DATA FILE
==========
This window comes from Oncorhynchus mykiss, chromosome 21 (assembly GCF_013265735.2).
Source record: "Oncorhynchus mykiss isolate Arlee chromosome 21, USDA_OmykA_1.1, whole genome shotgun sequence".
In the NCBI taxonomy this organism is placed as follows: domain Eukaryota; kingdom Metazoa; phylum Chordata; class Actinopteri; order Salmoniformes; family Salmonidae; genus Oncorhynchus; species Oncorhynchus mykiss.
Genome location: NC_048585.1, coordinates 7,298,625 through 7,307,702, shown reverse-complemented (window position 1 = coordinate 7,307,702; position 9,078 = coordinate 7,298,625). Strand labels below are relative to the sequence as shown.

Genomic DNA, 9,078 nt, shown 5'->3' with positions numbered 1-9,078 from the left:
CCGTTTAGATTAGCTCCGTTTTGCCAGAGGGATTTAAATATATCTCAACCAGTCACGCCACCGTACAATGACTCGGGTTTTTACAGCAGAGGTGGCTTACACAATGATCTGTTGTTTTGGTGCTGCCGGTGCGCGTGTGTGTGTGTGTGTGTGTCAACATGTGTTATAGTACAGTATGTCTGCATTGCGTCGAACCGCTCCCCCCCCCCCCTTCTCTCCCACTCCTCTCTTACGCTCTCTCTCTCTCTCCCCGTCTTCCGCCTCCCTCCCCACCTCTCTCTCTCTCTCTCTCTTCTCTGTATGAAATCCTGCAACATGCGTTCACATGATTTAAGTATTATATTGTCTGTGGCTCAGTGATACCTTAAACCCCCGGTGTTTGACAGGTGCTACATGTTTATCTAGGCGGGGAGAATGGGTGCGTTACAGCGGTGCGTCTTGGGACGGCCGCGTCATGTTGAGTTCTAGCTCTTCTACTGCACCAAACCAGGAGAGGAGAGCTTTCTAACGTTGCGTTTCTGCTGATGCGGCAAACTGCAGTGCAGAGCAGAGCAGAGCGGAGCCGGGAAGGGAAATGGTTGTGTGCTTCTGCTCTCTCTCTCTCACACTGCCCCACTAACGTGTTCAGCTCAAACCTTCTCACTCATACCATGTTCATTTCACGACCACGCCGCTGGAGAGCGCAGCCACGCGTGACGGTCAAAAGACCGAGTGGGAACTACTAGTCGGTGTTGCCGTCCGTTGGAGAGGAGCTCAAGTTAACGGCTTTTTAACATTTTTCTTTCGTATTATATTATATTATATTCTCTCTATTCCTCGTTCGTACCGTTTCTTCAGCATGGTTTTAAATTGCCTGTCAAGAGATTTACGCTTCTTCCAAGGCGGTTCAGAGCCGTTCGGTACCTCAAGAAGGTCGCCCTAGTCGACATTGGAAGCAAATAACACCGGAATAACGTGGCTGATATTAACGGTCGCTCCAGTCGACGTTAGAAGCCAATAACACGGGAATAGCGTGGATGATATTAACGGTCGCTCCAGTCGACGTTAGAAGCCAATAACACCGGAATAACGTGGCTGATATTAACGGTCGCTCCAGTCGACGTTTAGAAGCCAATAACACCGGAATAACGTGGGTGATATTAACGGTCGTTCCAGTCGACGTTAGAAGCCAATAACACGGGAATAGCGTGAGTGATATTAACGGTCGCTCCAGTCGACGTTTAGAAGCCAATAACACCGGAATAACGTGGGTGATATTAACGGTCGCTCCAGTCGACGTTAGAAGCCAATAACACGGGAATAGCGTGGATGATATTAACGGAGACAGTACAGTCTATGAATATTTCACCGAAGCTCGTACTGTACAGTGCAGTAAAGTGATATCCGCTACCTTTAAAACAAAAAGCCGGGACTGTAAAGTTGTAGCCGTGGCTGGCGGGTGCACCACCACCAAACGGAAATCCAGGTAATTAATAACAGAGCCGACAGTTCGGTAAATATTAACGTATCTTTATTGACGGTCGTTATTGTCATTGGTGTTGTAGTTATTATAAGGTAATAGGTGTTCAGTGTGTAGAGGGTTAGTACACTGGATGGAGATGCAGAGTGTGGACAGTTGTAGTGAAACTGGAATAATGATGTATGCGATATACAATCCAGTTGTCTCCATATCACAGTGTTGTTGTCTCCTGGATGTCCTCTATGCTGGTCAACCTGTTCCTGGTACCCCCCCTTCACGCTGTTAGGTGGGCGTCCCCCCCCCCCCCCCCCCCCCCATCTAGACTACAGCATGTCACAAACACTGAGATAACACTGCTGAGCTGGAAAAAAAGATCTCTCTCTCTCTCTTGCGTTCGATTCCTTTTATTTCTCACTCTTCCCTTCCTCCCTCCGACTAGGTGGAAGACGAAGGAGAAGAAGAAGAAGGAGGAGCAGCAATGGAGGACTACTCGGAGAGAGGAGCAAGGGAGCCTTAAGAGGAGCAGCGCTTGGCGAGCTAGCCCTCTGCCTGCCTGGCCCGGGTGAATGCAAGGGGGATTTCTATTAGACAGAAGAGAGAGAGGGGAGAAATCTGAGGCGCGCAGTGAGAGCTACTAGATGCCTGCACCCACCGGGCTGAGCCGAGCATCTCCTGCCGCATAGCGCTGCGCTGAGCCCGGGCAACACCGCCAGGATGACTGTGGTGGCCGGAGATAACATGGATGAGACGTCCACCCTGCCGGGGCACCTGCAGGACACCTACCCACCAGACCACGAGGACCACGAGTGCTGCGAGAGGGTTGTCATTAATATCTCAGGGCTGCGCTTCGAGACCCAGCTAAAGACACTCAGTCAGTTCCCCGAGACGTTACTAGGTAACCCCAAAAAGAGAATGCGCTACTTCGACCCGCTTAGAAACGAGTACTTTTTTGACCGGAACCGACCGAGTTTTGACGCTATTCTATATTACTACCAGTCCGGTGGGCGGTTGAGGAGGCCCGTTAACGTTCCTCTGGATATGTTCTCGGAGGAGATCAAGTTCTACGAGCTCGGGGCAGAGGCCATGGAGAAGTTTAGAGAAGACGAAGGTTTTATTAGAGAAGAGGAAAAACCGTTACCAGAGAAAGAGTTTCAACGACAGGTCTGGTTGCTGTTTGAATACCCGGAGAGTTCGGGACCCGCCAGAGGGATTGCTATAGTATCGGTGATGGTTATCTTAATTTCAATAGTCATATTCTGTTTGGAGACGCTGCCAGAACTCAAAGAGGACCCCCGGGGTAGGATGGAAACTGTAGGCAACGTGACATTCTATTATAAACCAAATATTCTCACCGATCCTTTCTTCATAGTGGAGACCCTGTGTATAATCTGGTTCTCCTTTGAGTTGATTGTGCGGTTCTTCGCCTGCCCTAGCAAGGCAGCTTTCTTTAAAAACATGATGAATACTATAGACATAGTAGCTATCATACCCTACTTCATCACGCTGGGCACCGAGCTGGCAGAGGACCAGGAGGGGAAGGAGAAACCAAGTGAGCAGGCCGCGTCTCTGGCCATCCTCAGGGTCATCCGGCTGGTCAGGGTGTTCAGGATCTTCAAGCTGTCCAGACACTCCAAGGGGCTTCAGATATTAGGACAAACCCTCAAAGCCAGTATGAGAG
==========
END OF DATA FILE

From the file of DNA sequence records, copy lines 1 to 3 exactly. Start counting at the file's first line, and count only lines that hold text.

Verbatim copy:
This window comes from Oncorhynchus mykiss, chromosome 21 (assembly GCF_013265735.2).
Source record: "Oncorhynchus mykiss isolate Arlee chromosome 21, USDA_OmykA_1.1, whole genome shotgun sequence".
In the NCBI taxonomy this organism is placed as follows: domain Eukaryota; kingdom Metazoa; phylum Chordata; class Actinopteri; order Salmoniformes; family Salmonidae; genus Oncorhynchus; species Oncorhynchus mykiss.